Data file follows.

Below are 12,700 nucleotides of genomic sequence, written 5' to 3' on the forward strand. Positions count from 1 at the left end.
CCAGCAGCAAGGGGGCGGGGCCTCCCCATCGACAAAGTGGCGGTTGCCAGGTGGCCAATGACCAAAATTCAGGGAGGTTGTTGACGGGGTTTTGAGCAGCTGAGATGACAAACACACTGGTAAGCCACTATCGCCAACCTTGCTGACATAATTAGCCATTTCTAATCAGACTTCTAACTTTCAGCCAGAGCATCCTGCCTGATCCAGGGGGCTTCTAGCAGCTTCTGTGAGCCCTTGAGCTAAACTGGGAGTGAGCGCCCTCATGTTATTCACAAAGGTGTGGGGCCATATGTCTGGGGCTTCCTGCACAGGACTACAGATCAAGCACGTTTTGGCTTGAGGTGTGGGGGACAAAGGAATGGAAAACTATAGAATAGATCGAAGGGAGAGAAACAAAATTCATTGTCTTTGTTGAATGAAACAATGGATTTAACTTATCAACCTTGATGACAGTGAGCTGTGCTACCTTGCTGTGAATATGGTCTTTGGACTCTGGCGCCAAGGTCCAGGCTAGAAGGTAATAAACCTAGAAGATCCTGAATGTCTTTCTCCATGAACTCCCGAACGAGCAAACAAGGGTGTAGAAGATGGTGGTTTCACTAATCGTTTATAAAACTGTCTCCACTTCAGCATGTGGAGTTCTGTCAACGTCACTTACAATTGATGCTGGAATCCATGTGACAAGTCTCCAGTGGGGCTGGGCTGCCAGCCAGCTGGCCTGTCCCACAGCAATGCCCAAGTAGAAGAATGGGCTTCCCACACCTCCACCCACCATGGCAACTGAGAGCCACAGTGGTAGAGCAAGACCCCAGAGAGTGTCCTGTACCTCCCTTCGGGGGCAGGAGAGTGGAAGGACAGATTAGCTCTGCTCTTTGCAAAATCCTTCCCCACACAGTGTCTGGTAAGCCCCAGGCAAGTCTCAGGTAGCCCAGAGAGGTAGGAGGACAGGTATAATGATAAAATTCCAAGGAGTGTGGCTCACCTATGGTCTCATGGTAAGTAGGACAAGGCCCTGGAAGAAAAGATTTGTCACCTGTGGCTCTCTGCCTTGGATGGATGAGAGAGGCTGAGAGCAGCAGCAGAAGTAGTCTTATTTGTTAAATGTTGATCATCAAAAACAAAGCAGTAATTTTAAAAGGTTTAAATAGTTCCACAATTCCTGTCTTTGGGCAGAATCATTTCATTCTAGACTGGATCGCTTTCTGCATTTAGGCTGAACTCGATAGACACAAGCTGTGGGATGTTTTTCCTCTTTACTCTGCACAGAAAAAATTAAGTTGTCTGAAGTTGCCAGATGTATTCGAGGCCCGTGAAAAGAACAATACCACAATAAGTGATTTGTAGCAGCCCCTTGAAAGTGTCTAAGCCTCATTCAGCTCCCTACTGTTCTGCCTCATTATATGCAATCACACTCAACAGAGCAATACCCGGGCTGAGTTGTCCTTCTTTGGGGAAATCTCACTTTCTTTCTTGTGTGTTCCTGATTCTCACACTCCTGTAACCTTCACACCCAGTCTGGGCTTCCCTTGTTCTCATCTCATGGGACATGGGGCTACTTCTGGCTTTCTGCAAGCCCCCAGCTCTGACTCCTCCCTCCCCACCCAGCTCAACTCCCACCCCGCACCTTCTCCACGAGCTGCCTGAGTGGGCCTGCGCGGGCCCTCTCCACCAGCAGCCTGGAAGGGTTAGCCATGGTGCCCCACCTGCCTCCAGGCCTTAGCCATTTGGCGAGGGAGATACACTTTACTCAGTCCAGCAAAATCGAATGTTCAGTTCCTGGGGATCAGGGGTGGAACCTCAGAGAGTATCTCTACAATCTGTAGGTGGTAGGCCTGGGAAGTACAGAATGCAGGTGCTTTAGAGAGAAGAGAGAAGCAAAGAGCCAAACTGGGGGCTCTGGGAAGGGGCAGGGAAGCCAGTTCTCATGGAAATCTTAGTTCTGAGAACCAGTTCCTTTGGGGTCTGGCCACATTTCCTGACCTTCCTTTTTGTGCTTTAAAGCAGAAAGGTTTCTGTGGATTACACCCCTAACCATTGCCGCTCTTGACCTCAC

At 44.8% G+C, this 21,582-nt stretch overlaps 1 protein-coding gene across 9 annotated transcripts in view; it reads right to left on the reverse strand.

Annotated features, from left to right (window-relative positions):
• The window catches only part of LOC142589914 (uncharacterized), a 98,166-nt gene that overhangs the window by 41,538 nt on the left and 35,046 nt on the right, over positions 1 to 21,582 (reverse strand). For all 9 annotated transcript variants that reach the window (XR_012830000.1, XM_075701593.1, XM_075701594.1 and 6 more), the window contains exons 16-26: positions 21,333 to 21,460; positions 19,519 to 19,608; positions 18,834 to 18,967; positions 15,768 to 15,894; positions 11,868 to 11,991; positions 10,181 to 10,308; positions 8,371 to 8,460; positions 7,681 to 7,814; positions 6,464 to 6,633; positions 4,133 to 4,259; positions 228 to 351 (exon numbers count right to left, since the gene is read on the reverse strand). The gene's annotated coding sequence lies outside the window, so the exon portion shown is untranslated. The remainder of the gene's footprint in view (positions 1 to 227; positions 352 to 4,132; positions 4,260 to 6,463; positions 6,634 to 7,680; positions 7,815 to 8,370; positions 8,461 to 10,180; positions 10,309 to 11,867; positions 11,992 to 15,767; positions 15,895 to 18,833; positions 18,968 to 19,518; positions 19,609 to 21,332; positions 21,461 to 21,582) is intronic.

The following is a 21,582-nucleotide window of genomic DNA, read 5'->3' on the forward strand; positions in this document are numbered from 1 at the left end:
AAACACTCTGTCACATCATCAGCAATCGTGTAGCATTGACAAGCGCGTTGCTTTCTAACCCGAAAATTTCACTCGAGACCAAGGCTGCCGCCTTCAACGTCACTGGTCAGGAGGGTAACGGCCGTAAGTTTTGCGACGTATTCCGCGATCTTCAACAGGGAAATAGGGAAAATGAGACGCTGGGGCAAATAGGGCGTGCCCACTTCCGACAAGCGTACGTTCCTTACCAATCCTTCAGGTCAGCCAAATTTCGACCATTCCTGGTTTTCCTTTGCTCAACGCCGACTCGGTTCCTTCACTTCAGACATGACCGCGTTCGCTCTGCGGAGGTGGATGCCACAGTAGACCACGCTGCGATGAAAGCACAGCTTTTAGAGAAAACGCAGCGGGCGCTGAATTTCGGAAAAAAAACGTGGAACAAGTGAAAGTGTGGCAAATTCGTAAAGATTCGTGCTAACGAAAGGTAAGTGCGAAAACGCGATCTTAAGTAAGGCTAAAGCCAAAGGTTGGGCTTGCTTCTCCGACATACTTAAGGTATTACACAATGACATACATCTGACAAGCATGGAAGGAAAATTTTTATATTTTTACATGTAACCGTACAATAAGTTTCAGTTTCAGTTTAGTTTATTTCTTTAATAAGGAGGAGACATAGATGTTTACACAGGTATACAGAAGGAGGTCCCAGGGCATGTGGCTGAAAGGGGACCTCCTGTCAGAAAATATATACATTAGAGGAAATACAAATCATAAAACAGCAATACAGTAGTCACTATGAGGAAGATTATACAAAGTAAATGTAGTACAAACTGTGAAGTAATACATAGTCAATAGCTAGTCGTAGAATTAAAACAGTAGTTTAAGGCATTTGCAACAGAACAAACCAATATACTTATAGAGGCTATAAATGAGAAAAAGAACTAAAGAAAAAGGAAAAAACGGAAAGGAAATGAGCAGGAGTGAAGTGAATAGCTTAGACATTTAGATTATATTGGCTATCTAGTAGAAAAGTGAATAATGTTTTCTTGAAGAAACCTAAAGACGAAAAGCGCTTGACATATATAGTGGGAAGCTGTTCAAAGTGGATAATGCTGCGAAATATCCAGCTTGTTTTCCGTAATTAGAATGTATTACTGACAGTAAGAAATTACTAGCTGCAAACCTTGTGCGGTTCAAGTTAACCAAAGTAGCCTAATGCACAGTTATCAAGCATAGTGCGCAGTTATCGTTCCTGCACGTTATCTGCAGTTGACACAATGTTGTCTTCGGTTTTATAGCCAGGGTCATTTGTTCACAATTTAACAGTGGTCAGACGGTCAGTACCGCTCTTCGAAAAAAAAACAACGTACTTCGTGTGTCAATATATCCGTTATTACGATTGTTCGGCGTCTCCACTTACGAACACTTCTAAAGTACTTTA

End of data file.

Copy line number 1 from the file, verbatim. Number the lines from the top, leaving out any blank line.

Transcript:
Below are 12,700 nucleotides of genomic sequence, written 5' to 3' on the forward strand. Positions count from 1 at the left end.